Huon Valley Council, Tasmania
Huon Valley Council, Tasmania

Building FAQ

Important information concerning the interpretations of legislation and other policies is contained in this page. It is recommended that the Disclaimer be read in conjunction with the information provided

One of the core activities of The Huon Valley Council is to regulate the construction of buildings.

The Building Permit process regulates the construction and alteration of buildings by assessing proposed construction or alteration work against the requirements of the building legislation and the the-building-code-of-australia (BCA). Plumbing permits are also usually part of the building permit process.

 FREQUENTLY ASKED QUESTIONS

1. What legislation controls building?

2. What is the difference between a Building Permit and a Planning Permit?

3. What do I need to know about accreditation?

4. How do I find an accredited builder, surveyor or architect?

5. What are my responsibilities before I start as an owner-builder?

6. When is a Building Permit required?

7. Can I start doing works on the site before I have a Building Permit?

8. What does the Building Permit process involve?

9. How long does it take to get a Building Permit?

10. What fees will I have to pay to obtain a Building Permit?

11. If my Building Application is refused, what can I do?

12. Do I require a Bushfire Attack Level (BAL)

13. Do I need a Taswater certificate?


 1. What legislation controls building?

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The relevant legislation relating to building, which a council has a responsibility to administer are the:

Building Act 2000

Building Regulations 2004

Plumbing Regulations 2004

The Commonwealth's Disability Discrimination Act 1992 may also have an influence on design and construction outcomes.

However, the single most important document controlling the detail of building construction is the Building Code of Australia (BCA). This code is produced and maintained by the Australian Building Codes Board. The BCA is given legal standing under the Building Act 2000 in Tasmania, similar to legislation in the other States and Territories. An annual edition of the BCA is produced in May. {General}

 Elements of the BCA

The BCA addresses the technical issues of design and construction of buildings and other structures. It is produced in two volumes: Volume 1 (commercial buildings) and Volume 2 (domestic buildings) and includes provisions about:

  • structure
  • fire resistance
  • access and egress
  • services and equipment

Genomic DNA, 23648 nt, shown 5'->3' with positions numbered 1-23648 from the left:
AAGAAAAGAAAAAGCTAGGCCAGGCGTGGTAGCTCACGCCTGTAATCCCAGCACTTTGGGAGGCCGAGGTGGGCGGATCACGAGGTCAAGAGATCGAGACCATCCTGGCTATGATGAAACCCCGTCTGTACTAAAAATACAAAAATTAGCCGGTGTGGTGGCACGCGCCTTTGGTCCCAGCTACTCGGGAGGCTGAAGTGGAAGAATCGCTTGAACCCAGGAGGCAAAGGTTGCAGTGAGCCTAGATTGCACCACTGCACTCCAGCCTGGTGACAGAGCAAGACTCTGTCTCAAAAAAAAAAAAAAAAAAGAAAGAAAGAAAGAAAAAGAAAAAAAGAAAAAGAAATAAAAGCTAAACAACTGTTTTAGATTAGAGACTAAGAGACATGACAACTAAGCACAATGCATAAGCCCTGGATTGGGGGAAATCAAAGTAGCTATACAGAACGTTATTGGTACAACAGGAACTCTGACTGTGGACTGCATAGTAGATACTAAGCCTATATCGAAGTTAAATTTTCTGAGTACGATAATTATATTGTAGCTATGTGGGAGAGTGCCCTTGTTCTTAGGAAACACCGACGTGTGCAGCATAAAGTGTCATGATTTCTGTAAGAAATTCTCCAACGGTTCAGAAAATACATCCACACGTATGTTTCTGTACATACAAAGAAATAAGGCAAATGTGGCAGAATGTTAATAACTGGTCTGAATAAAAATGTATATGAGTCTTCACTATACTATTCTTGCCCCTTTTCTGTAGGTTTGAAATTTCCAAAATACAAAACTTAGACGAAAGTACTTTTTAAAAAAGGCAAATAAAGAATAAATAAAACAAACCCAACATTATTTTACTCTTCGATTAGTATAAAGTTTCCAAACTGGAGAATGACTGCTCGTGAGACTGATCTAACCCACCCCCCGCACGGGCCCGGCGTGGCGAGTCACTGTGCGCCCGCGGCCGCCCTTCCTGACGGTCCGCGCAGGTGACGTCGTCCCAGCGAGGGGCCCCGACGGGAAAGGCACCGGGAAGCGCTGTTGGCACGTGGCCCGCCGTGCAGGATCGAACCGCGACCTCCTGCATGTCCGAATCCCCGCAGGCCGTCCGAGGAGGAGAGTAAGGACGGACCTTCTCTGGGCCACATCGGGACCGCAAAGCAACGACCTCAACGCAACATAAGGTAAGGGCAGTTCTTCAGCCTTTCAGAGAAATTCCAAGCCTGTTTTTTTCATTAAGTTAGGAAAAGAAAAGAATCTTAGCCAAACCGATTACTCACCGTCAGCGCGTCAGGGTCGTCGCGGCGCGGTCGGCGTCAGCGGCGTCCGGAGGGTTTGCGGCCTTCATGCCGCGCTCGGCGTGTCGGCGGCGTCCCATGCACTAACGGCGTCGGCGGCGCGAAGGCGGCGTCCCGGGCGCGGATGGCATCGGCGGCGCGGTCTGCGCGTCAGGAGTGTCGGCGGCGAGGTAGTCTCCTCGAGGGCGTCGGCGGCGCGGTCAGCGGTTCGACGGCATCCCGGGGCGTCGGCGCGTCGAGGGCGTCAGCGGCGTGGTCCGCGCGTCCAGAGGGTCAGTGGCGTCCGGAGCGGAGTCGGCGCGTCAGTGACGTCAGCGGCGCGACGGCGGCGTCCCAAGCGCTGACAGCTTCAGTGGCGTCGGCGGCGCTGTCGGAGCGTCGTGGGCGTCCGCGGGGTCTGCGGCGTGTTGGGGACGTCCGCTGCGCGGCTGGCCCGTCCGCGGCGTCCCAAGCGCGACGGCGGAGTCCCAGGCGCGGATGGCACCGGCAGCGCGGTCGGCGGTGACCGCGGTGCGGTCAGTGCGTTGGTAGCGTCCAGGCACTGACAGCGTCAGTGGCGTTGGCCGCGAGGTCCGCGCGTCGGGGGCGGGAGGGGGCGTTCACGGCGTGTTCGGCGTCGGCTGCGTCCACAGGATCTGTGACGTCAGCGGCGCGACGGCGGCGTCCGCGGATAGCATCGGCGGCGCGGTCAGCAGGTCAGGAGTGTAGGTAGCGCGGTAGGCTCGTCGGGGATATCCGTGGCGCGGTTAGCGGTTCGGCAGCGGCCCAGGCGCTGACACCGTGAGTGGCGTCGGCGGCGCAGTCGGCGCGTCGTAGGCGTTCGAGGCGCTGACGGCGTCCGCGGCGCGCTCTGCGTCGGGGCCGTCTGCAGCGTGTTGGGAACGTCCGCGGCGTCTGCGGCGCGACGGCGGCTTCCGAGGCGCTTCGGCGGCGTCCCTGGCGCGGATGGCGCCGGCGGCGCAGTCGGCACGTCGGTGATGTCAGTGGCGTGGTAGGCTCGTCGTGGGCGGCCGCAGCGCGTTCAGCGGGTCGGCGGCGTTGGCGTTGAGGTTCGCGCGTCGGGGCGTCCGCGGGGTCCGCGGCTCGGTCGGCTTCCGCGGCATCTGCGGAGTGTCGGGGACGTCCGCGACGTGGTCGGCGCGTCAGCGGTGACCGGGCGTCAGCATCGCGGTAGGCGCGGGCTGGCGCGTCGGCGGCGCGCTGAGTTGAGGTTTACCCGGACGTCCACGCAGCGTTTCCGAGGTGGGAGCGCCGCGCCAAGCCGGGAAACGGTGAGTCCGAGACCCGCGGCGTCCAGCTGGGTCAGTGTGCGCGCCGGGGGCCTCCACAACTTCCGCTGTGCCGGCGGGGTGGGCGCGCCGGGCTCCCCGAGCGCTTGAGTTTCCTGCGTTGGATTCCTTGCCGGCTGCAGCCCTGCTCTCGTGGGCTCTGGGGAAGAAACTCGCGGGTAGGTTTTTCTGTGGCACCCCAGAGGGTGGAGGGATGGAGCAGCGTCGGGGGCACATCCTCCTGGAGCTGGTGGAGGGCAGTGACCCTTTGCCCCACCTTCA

• health and amenity in buildings
  • energy efficiency.

There is also a Guide to the BCA. {General}

 Queries regarding the BCA

  • To clarify understanding of any provision of the BCA, refer to the BCA Guide. {General}
  • If a query relates to a project specific problem, talk to an accredited building surveyor or the relevant council. Huon Valley Council has a building section that is able to assist you with any issues relating to building. Please contact the Building section on telephone number (03) 6264 0300.
  • If the query is about how to interpret a provision of the BCA, talk to the Building Standards and Regulations Branch of the Department of Infrastructure, Energy and Resources (DIER), Ph: 1300 366 322.

 Getting a copy of the BCA

Hard copies of the BCA and the Guide to the BCA can be ordered online via the Australian Building Codes Board On-Line Shop .

A CD version of the BCA and Guide are available from the Australian Building Codes Board (ABCB). For all enquires about ABCB publication sales please ring 1300 857 522 or e-mail bca@abcb.gov.au.

On-line versions of the BCA and the BCA Guide are also available via the Australian Building Codes Board site on a 12 month subscription. Monthly and Limited Access subscriptions are also available.

Outlets in Tasmania for Viewing the Hard Copy BCA:

State Library of Tasmania, Reference Library - Hobart, Launceston, Devonport and Burnie. Check the State Library on-line catalogue for availability.

  • Workplace Standards Tasmania Library, 30 Gordons Hill Road, Rosny Park 7018
  • University of Tasmania Hobart Campus, Morris Miller Library, Churchill Avenue, SANDY BAY 7005

 

 2. What is the difference between a Building Permit and a Planning Permit?